All species of potatoes raise your blood sugar, but few are consumed as widely or prepared as unhealthily as white potatoes. Research indicates that sweet potatoes and heirloom or Indigenous varieties of potatoes such as those that have been grown by the Inca in Peru for millennia are actually lower glycemic index and healthier for diabetics than the standard white potatoes. It is possible to make white potatoes, in small amounts, a healthy part of your diet, but you cant eat them as French fries, which are high in fat, cholesterol, and sodium. A better and FREE alternative are the roots and tubers eaten by Native Americans before the white potato was introduced to our people. Here on the Great Plains, we still consume large amounts of wild turnip (Pediomelum esculentum). Also available at various times of the year are cattail stalks and rhizomes, bulrush roots, biscuitroot, and a wild potato also known as groundnut (Apios americana). These alternatives are delicious and vastly more nutritious than the pigmentally-challenged white potato.
As I alluded to earlier, the canned corn that we eat in copious quantities today (and the many products made with this sweet, industrial corn) is more yellow than white. However, these foods are converted to sugar just like the above-listed white carbohydrates. Yes, fresh corn in its pure form can be a nutritious part of our diets, but it is the canned (and salted) corn and corn syrup (which is almost universally a part of processed foods) is contributing to the destruction of our health. Now, the mono-cropping, corn-industrial-complex, which is responsible for the prevalence of corn syrup, would have you believe that sweet corn and corn syrup are a diabetics saving grace. Dont be fooled. Corn is a traditional and sacred food for most Indigenous groups in North and South America. Yet the corn that we eat today and the forms in which we consume it would be almost unrecognizable by our ancestors. If you have never tried heirloom or traditional varieties of corn such as Mandan Bride Corn, Tuscarora Flint Corn, or Seneca Red Stalker Corn you are missing out. This is the corn of our ancestors the corn that sustained our people and inspired songs, ceremonies, art, and family. I urge you to start growing these varieties in your gardens and return them to the diets of our children and grandchildren.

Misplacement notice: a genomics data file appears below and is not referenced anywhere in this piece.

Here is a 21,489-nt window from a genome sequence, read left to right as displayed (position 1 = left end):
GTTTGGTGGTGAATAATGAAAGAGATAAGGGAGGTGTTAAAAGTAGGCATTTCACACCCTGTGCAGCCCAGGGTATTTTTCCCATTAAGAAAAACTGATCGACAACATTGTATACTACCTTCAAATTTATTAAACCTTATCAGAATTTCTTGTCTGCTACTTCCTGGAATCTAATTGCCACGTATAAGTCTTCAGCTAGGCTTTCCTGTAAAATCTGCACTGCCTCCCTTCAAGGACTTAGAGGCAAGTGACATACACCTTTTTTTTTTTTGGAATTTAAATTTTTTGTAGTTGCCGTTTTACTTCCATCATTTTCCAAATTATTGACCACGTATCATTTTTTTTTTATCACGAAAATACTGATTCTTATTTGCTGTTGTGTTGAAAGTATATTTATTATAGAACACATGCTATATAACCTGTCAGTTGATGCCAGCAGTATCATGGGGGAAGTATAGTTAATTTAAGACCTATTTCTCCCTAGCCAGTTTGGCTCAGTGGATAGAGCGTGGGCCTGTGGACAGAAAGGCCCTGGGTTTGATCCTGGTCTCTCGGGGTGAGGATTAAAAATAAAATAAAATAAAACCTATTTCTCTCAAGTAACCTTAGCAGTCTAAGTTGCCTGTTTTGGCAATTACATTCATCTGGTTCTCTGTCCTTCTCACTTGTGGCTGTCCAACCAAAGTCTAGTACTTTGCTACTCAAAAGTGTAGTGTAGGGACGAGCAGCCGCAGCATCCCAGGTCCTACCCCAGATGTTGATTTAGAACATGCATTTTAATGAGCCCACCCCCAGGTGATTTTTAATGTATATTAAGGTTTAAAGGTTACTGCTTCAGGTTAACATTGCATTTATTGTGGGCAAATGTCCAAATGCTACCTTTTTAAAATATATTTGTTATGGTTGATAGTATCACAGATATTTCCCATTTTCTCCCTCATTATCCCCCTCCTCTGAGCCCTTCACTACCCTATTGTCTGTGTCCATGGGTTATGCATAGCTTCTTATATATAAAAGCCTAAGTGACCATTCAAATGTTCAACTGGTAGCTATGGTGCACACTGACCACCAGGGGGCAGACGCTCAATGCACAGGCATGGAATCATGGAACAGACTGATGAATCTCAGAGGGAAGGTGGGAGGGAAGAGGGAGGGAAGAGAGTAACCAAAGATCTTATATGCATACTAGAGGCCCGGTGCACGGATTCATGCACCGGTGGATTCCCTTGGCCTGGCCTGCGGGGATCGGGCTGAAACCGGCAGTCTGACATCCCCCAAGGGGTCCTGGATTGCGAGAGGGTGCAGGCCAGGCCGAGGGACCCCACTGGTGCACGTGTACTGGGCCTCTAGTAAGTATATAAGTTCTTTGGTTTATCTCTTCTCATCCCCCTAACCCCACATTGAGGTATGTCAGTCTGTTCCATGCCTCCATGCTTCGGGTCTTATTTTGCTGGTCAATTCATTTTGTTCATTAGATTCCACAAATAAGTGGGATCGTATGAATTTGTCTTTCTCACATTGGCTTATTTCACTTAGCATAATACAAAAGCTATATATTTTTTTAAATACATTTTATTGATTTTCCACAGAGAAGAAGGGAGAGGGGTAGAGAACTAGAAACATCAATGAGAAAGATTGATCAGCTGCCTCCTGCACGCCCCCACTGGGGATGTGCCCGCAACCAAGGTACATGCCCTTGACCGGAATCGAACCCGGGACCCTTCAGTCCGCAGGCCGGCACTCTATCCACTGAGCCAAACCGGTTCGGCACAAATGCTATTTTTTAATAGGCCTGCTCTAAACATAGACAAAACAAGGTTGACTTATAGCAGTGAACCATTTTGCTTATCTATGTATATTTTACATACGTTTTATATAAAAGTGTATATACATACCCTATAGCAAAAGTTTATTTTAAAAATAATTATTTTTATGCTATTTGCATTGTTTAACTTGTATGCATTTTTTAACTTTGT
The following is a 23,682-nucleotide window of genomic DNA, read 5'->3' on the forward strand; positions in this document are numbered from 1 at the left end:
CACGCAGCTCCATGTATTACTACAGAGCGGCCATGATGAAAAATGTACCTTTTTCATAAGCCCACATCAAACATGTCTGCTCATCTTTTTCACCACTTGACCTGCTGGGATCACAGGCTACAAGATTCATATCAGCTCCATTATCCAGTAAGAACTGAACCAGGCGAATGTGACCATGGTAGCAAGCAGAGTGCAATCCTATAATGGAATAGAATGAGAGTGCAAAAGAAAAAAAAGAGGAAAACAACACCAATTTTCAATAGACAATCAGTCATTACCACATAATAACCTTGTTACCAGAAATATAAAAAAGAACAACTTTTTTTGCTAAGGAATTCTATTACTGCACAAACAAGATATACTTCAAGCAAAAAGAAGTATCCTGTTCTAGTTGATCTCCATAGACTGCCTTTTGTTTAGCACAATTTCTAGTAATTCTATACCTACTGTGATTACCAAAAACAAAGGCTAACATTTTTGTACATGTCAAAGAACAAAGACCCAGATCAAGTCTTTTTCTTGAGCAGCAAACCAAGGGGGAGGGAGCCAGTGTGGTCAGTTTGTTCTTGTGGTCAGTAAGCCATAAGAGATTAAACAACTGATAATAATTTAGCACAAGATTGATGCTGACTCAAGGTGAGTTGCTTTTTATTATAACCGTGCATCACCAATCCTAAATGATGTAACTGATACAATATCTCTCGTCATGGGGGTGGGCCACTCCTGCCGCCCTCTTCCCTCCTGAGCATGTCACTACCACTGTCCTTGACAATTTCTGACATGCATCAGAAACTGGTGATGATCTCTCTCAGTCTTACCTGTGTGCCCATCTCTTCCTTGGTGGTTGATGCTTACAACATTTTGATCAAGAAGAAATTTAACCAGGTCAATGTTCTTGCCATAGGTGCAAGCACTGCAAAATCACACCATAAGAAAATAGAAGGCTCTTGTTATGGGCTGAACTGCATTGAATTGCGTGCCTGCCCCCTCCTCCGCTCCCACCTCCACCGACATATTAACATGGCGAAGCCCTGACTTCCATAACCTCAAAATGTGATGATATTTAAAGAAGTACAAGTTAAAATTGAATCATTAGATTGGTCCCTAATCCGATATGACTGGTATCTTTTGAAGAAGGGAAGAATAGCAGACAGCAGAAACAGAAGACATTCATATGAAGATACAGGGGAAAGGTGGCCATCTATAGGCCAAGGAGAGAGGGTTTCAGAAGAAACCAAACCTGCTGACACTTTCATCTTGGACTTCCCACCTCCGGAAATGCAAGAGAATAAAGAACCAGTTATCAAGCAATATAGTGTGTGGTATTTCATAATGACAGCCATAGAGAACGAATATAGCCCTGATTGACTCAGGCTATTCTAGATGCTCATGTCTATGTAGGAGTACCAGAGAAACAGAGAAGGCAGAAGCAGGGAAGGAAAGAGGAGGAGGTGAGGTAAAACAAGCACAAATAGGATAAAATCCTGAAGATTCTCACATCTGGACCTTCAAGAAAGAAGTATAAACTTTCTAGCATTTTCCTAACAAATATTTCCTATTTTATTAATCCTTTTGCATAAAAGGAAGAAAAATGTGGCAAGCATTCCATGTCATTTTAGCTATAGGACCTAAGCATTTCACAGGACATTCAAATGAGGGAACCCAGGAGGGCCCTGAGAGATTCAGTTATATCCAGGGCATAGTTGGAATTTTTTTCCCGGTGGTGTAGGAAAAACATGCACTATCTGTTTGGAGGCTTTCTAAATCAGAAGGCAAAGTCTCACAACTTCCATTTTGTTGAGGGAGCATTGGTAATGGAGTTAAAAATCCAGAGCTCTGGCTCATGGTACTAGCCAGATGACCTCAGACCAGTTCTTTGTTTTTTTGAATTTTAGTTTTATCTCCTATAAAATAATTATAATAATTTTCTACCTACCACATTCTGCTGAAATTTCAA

There is little doubt that WHITE KILLS. Obviously, I am referring to white foods, but I am also referring to a way of thinking. The UDSA food pyramid has failed Native peoples. We need to stop letting the current industrialized food system manipulate us into thinking that they are concerned for our welfare. They are not. We have let them poison us and then we have listened as they defend the poison by saying that These foods can be a healthy part of your diet in moderation. Yet they proceed to advertise their poison to us in a way that makes them seem like necessities. The return to a more traditional diet is not only POSSIBLE, but NECESSARY… and we can start by making small changes.